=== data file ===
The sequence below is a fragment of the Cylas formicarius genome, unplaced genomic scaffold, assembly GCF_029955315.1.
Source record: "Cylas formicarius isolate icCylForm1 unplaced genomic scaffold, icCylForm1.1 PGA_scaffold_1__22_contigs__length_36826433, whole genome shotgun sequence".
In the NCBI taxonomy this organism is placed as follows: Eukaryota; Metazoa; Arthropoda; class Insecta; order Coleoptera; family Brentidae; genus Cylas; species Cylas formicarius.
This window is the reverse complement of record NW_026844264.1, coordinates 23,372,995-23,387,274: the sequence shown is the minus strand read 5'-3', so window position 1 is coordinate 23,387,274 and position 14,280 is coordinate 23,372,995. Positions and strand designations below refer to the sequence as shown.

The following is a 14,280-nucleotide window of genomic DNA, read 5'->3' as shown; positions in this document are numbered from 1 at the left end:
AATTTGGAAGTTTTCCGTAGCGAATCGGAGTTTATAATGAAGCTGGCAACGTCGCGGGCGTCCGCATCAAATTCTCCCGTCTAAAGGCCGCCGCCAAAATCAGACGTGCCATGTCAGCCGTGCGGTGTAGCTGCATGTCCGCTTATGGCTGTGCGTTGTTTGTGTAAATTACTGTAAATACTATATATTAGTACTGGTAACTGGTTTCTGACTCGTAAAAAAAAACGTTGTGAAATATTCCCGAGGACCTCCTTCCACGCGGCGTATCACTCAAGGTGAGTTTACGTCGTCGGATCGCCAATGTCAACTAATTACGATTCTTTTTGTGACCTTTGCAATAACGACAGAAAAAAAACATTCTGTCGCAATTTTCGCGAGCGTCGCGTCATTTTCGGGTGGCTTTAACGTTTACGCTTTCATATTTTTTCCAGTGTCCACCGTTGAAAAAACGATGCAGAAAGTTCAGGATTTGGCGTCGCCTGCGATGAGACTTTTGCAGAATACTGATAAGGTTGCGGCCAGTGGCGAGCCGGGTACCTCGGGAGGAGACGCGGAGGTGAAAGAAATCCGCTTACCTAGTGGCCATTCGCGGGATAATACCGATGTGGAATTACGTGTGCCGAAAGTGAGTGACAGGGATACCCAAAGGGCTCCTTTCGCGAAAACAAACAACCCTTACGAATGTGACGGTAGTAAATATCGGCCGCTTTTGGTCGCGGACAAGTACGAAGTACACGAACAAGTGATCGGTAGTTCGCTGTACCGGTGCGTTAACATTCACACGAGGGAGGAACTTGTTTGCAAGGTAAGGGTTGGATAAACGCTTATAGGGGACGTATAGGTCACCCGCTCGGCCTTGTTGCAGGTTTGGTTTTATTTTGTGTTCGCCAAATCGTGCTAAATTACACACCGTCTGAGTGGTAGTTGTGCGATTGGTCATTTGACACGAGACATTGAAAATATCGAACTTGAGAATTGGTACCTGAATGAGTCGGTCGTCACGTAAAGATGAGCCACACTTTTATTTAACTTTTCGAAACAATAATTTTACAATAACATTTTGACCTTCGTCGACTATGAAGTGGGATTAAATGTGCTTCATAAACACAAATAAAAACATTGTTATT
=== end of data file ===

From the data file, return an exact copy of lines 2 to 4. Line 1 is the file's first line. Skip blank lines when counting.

Source record: "Cylas formicarius isolate icCylForm1 unplaced genomic scaffold, icCylForm1.1 PGA_scaffold_1__22_contigs__length_36826433, whole genome shotgun sequence".
In the NCBI taxonomy this organism is placed as follows: Eukaryota; Metazoa; Arthropoda; class Insecta; order Coleoptera; family Brentidae; genus Cylas; species Cylas formicarius.
This window is the reverse complement of record NW_026844264.1, coordinates 23,372,995-23,387,274: the sequence shown is the minus strand read 5'-3', so window position 1 is coordinate 23,387,274 and position 14,280 is coordinate 23,372,995. Positions and strand designations below refer to the sequence as shown.